Everyone, from grade school students to seasoned professionals, has suffered through a bad presentation.
Most of us have probably given one. Whether or not public speaking is your strong point, it’s never too late to improve.
Start strong and finish strong.
Clearly express the intent of your presentation at the very beginning, and try to get right down to it. Plan how much time you’ll spend on each part, so you don’t end up rushing because you’re running out of time. How you end your presentation is up to you, but you want to leave your audience with something to take away.
Engage your audience.
Make eye contact, smile, and speak clearly. Keep pauses and filler words to a minimum, so the audience doesn’t lose focus. Don’t speed up, though, which can be tempting when you’re nervous and just want the whole thing to be over. The less comfortable you are with public speaking, the more time you should spend rehearsing.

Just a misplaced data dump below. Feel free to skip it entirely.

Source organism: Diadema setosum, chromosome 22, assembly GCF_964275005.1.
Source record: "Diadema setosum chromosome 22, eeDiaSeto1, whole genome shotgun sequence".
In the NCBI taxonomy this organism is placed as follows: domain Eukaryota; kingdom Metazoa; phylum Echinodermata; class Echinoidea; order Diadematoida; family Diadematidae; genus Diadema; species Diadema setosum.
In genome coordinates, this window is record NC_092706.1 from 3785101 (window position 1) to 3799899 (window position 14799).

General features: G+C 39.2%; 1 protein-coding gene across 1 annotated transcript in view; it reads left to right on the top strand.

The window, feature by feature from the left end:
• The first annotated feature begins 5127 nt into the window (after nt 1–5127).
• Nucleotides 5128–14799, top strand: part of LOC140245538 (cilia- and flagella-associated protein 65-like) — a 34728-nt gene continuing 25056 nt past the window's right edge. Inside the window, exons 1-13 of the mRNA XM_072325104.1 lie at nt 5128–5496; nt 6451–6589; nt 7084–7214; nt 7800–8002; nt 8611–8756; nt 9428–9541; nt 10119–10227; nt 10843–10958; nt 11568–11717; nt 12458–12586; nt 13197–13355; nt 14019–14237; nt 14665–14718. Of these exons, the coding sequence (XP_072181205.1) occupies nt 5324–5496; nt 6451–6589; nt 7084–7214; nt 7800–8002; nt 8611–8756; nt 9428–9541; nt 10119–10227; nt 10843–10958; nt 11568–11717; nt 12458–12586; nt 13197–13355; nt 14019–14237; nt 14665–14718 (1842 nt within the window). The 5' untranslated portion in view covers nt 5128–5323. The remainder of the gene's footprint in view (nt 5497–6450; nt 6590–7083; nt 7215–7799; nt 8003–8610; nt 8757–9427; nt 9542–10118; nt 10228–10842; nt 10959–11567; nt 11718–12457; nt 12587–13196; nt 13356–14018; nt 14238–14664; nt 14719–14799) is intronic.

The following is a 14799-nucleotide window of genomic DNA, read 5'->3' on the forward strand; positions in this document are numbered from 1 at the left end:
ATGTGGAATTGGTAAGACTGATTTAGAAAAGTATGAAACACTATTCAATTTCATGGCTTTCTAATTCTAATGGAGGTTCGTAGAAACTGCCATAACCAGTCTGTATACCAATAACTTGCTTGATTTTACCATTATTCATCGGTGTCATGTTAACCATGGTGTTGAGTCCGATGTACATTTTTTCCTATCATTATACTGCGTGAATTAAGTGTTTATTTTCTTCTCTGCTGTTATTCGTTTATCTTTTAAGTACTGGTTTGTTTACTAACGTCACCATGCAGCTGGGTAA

Stay on track.
Don’t overwhelm the audience with backstories, analogies, or other stylistic flourishes, especially in a short presentation. If something requires an explanation, keep it short and memorable. Make sure the audience can easily see the connection between your ideas.
Use materials effectively.
Slides and videos can be useful tools, but they should never be the sole focus of a presentation. A good slideshow is simple, visually appealing, and easy to read from anywhere in the room. Avoid long blocks of text, small font or gratuitous details. And of course, never rely on a slideshow to do your work for you. Slides are for the audience, not for the presenter.
You don’t have to be a great public speaker to give a great presentation. All you need are the skills you already have: confidence, vision, and sensitivity to the needs of your audience.